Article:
With about 96 percent of the votes tallied — and about 734 ballot boxes left to be counted — Hernandez had 42.96 percent to Nasralla’s 41.38 percent. The president’s edge expanded from 46,000 votes to almost 50,000.

Nasralla and supporters of his leftist Alliance of Opposition Against Dictatorship did not send representatives to the Sunday count, and have called for a far broader recount.

Nasralla told a big rally in the capital, Tegucigalpa, that the magistrates of the electoral tribunal “are employees of President (Juan Orlando) Hernandez,” who ran for re-election despite a constitutional ban on doing so.

“The tribunal is not an independent organism and as such is neither credible nor trustworthy for the people,” said Nasralla, a well-known TV personality.

Electoral tribunal president David Matamoros said, “We have been patient and prudent in waiting for the Alliance’s decision, and they have not showed up for this vote count.”

Officials finished counting nearly 95 percent of the ballot boxes from the Nov. 26 election by late Friday and Hernandez held a lead of more than 46,000 votes over Nasralla. It was not immediately clear how many votes could be at play in the so-far untallied boxes.

Hernandez’s government is enforcing a 10-day curfew of 6 p.m. to 6 a.m. seeking to quell demonstrations, although on Saturday it was dropped for the country’s two main tourist areas, the Bay Islands and the Mayan ruins of Copan.

Late Saturday, the capital had a night of pot-banging protests over the delays in the vote count, and the sound of bottle-rockets and chants echoed across the city.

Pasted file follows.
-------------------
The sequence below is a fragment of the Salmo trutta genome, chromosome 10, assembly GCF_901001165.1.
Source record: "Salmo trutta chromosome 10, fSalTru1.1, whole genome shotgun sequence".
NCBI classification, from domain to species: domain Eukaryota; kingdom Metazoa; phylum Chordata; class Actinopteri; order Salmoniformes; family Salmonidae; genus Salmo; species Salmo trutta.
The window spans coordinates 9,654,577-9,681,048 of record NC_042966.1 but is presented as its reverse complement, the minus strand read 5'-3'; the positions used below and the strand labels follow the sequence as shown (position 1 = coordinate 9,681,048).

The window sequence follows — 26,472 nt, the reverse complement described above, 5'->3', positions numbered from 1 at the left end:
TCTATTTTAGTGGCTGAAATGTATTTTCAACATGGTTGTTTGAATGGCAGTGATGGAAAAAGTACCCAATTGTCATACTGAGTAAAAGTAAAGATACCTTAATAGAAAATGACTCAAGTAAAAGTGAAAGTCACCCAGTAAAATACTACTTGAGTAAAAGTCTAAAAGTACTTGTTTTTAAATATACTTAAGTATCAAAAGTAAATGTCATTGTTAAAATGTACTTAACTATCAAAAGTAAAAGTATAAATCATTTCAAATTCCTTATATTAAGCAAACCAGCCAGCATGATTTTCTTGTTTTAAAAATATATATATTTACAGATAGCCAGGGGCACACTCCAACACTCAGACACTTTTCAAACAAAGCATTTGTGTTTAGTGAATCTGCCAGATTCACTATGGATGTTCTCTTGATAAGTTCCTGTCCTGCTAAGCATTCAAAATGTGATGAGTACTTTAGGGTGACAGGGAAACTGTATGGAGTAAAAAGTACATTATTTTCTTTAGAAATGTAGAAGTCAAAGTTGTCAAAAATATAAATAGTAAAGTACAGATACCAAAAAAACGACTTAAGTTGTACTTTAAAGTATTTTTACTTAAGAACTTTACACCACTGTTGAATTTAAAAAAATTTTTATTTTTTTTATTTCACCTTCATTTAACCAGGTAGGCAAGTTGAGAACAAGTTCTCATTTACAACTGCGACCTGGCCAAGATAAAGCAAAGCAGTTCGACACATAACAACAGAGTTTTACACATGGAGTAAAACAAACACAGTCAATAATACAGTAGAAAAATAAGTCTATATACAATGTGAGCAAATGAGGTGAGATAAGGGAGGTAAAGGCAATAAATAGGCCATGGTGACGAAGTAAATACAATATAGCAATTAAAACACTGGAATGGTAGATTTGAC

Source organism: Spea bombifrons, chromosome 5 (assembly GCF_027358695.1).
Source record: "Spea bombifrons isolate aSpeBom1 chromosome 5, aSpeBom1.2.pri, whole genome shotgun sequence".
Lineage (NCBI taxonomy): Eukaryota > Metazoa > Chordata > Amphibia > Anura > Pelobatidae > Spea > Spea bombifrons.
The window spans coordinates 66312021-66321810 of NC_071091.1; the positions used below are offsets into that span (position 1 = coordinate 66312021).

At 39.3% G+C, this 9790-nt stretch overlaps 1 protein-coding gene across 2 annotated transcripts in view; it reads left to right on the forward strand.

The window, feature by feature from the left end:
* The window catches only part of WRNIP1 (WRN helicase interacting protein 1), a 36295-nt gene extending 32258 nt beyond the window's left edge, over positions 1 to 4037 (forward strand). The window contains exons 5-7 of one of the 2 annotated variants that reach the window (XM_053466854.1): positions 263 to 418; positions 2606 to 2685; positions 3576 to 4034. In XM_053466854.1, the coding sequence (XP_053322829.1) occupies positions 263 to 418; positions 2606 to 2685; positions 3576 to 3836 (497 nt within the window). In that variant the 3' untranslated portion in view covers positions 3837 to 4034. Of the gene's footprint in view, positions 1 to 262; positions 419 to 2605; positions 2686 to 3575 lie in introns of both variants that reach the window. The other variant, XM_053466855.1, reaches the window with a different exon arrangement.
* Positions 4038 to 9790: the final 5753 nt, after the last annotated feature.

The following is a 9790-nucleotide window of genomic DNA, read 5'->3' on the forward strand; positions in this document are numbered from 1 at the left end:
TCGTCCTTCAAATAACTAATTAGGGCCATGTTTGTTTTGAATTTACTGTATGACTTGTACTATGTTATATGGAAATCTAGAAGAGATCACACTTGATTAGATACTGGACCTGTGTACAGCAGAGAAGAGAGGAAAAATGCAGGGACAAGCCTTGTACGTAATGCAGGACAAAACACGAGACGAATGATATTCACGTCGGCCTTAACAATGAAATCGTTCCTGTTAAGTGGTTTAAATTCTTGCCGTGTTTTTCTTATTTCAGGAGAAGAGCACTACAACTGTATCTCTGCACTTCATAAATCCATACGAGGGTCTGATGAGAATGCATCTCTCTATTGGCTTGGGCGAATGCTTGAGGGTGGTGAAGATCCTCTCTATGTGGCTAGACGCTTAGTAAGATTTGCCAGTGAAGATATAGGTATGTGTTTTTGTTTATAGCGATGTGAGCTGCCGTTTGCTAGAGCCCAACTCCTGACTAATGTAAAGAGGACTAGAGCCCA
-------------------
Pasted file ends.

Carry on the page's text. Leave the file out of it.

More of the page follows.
Clashes between protesters and troops have killed at least one person, and perhaps as many as a half dozen.

Both Hernandez and Nasralla have claimed victory. Nasralla had been leading in the count until a lengthy delay interrupted reports from electoral officials, feeding opposition complaints of irregularities. Officials blamed the pause on technical problems and denied any manipulation.

“I have asked them to repeat the elections, but only those for the presidency, with the aim of resolving the crisis that Honduras is suffering,” Nasralla said Saturday.

He said a new election “would be under the supervision of an international electoral tribunal, not the local one, because there aren’t sufficient conditions to guarantee” the vote would be fair. Asked what response he got from the government to the proposal, Nasralla said, “They haven’t responded and I don’t think they will.”

Honduras’ national police force said a 19-year-old woman was shot to death at a pro-Nasralla protest Friday by gunmen who witnesses said were police. The national police force said it was investigating the attack. Witnesses and opposition activists claim at least five other people have been killed at protests nationwide.

The protests were reminiscent of those following the 2009 coup that ousted former President Manuel Zelaya, whose Libre party is the key partner in the coalition led by Nasralla that formed in a bid to unseat Hernandez.

Officials said Zelaya was ousted for considering re-election, which is against Honduras’ constitution. But the country’s top court threw out that prohibition so Hernandez could seek a second term.

ADVERTISEMENT